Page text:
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Current Research

Our research team is interested in airway inflammation and its role in lung carcinogenesis. Tumor-induced inflammation is now a cancer hallmark, and it is considered an enabling characteristic due to its contributions to the acquisition of core hallmark capabilities. Tumor cells produce various cytokines and chemokines that attract leukocytes. Leukocytes can amplify parenchymal innate immune responses, and have been shown to contribute to tumor promotion (intrinsic inflammation). 

On the other hand, many environmental causes and risk factors for cancer are associated with chronic inflammation. According to epidemiological studies, up to 20% of cancers are linked to chronic infections and inflammation. Several studies have found that smokers with chronic obstructive pulmonary disease (COPD) have an increased risk of lung cancer compared to smokers without COPD. Histopathologic studies have clearly demonstrated lung inflammation in COPD. Importantly, among smokers with COPD, even following withdrawal of cigarette smoke, inflammation persists and lung function continues to deteriorate as does the increased risk of lung cancer. These facts suggest a link between airway inflammation due to COPD and lung cancer, and suggest that just as inflammation in the colon due to ulcerative colitis leads to colon cancer, so inflammation in the lung due to COPD may also impact the risk of lung cancer. This is being studied and mechanistically dissected in our laboratory.

We have previously developed a COPD-like mouse model of airway inflammation, and shown that this type of airway inflammation, but not asthma-like airway inflammation, promotes lung cancer in a K-ras mutant mouse model of lung cancer. This seems to be mediated by activation of epithelial cell inflammatory pathways and amplified by inflammatory leukocytes. Therefore, we suggest that activation of epithelial cell signaling pathways and release of inflammatory mediators provide a microenvironment with activation of pro-survival, anti-apoptotic, and pro-angiogenic signals that favors lung tumorigenesis. Importantly, these inflammatory mediators are released by both immune (leukocytes) and non-immune cells (e.g. the epithelial/tumor cells).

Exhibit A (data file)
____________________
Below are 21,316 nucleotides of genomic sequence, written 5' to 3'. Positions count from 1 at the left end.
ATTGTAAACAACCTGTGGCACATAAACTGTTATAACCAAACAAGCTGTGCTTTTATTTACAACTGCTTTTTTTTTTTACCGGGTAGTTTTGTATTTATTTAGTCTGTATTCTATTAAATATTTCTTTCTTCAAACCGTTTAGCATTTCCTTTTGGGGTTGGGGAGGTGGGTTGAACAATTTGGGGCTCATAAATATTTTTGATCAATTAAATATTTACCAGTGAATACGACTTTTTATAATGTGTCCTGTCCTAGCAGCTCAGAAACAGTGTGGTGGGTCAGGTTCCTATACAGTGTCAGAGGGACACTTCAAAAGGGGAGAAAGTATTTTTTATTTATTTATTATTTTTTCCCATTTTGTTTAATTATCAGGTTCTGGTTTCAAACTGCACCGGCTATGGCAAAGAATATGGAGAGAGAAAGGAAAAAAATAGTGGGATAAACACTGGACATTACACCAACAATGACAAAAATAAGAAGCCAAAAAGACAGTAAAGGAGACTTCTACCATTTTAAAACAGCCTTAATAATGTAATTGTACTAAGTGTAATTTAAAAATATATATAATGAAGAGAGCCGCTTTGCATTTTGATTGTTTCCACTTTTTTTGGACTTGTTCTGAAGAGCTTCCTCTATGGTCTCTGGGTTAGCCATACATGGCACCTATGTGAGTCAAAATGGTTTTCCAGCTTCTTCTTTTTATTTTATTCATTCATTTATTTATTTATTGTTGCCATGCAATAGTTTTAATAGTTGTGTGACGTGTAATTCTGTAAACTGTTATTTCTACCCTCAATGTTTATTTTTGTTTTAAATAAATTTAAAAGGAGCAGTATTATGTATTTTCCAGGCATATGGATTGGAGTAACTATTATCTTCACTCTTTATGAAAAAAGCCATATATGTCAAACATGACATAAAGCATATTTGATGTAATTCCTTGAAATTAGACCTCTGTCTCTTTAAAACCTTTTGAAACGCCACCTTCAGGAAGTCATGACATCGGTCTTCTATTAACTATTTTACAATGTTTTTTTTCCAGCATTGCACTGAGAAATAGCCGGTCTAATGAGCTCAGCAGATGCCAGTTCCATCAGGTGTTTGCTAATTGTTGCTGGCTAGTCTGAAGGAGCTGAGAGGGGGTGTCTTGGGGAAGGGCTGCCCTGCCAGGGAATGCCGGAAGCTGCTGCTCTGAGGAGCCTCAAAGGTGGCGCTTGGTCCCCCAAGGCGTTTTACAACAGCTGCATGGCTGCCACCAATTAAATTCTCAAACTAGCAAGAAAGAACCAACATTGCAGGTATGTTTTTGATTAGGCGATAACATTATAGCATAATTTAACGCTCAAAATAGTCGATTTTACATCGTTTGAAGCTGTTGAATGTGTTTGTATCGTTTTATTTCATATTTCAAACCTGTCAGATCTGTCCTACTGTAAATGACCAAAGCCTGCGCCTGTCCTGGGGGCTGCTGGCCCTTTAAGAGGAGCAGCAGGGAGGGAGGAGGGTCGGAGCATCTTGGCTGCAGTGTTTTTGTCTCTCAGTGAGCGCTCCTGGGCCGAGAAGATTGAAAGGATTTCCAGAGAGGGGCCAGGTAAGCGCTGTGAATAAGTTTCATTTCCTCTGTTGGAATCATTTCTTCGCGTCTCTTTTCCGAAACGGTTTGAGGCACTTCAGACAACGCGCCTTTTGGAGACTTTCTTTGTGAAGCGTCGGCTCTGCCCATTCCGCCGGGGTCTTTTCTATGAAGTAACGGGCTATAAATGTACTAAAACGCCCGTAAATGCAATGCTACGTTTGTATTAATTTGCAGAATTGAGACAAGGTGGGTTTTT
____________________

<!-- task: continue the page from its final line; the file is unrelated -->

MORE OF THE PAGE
Accordingly, we study the role of epithelial innate immune signaling pathways and inflammatory cells recruited by these signals to mechanistically dissect the promoting role of airway inflammation in lung carcinogenesis. To study these, we have generated/obtained knockout mice for each pathway, and cells, and we have also developed techniques to transgenically overexpress them. Students and fellows working in my laboratory will have the opportunity to study lung biology, airway inflammation, molecular aspects of lung cancer, and tumor microenvironment while applying different techniques in these genetically engineered mice.

Since cigarette smoking is the principal cause of both COPD and lung cancer, a successful, straightforward, preventive strategy to reduce the incidence of both diseases is sustained prevention of tobacco consumption. However, because of the persistent risk among former smokers, the low efficacy of the currently recommended screening method for lung cancer (~20% reduction in mortality), and current failure in directly targeting the most common mutated gene, K-ras, in lung cancer patients, preventive strategies that stop the progression from COPD to lung cancer and from early stage to late stage lung cancer are additionally required. 

Our research projects, by having the potential to detect and target important microenvironments and pro-carcinogenic pathways in the lungs, would have a major impact on preventing the leading cause of cancer death by providing the basis for rationally directed therapy in patients at high risk for lung cancer development, and patients with early stage tumors.


© 2014 The University of Texas MD Anderson Cancer Center